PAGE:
Problems Keeping Harman Stove Burning

Problems Keeping Harman Stove Burning

PostBy: frontier woman On: Fri Oct 29, 2010 12:30 am

Hi.. new to this site, but hope someone can help.. I purchased a Harmon coal stove and had it installed by a reputable dealer.. all I know from a neighbor who got me onto the idea of buying this to increase the affordability of heating my large home.. It starts off well, get a good hot fire going and then after a few hours, goes out during the night.. I shake the shaker, add a bit more coal, and then have trouble getting the fire to stay lit.. either burns too fast, or goes out.. it's been three years and I'm so disgusted... can't understand how my neighbor only shakes the shaker twice a day, as I have a bed of white ashes too thick, and when I shake, there isn't enough fire to keep it going.. the dealer told me to burn the wood I had, and just keep adding wood and alternating wood and coal.. sure this isn't right.. now I am wondering if it was installed in my fireplace correctly.. they cut my damper knob off. and just use the dial on the front of the stove to add or close off air.. in very small turns, and the fire still goes out.. can anyone please tell me what to do.. Nice if I could get this thing to work correctly.. It takes me at least two hours to get it going good, and by dinner at night, it's ready to start all over again.. do I have too much draft, or not enough? Help!!!!
frontier woman
 
Stove/Furnace Make: Harmon
Stove/Furnace Model: Mark II

Re: Baro damper?

PostBy: freetown fred On: Fri Oct 29, 2010 6:16 am

FW,welcome to the FORUM--I have a Hitzer 50-93 heating a 2500 sq ft old farm house--I'm rated at 95,000 btu--she's hand fed w/ hopper---there are a few people on here w/ the harmon MK II that I'm sure will give you some ideas---something ain't right--but you didn't need ME to tell you that :( ---some pix of your set up would be real helpful--what type & size of chimney--is it good & clean--what type of coal are you useing---any kind of damper in pipe--I can't imagine anyone cutting anything off your set up--but again--I don't have your specific stove--I'll check here later to see how this is progressing--my curiosity is peaked---again,welcome----I'm surprised your neighbor hasen't come over & walked you through the process, if in fact they are burning coal---do you have an operators manual for the stove???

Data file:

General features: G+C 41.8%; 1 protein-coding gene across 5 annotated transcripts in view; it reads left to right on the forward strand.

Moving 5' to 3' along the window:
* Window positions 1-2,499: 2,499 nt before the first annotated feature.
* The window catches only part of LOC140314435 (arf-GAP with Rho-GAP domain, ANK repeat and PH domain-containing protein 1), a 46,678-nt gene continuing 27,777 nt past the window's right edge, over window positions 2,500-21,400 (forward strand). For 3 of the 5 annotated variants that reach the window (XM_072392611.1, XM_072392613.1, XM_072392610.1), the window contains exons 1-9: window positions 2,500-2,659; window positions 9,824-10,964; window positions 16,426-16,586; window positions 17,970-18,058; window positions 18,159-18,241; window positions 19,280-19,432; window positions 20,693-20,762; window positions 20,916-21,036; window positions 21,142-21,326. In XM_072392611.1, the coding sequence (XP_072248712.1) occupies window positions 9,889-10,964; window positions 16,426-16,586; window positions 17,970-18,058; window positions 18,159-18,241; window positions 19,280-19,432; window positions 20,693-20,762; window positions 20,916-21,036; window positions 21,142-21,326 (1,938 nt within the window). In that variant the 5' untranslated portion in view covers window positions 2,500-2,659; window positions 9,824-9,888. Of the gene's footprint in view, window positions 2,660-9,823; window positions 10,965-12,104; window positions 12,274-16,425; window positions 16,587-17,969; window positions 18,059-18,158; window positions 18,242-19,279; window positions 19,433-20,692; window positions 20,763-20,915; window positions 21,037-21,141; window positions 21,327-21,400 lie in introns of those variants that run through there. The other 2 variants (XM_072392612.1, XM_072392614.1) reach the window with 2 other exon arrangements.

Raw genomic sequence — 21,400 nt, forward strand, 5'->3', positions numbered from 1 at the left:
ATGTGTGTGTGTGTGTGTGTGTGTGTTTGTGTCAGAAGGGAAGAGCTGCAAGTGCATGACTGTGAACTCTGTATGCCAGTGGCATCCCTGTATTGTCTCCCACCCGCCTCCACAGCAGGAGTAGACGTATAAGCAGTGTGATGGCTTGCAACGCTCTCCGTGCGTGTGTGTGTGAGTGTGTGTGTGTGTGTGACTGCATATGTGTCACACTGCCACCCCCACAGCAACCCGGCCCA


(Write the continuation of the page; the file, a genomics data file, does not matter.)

freetown fred
 
Hand Fed Coal Stove: HITZER 50-93
Coal Size/Type: BLASCHAK Nut/Stove mix

Re: Baro damper?

PostBy: sterling40man On: Fri Oct 29, 2010 7:00 am

You should move your post to the hand fed section of the forum for better exposure. Maybe one of the MOD's can do it for you. Don't worry, there are plenty of members that will chime in and help you get that bad boy working to perfection. :)
sterling40man
 
Stoker Coal Boiler: Keystoker K6
Stove/Furnace Make: Keystoker
Stove/Furnace Model: KA-6

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Re: Baro damper?

PostBy: titleist1 On: Fri Oct 29, 2010 10:25 am

Hang in there FrontierWoman, you'll get plenty of help here. I bet you will be much happier with your stove in short order following the suggestions provided here, I have seen it many times!

My first guess from the limited info is that you are pulling too much draft and may not be filling the firebox enough - these are the most common issues. With some back and forth discussion we'll get you dialed in!

A couple questions to start with...Do you have a baro damper and or manometer to measure your draft? I would suggest a manometer reading of .04 is a good place to start. How many turns out is the draft knob on the ash door? On my Mark III I usually run at 1-1/2 turns and the most I ever have run is probably 2-1/2 turns. How far up the firebrick are you filling the firebox with coal? After getting the initial fire going good, fill it to the top of the firebrick. What size coal are you burning (nut, pea, stove)?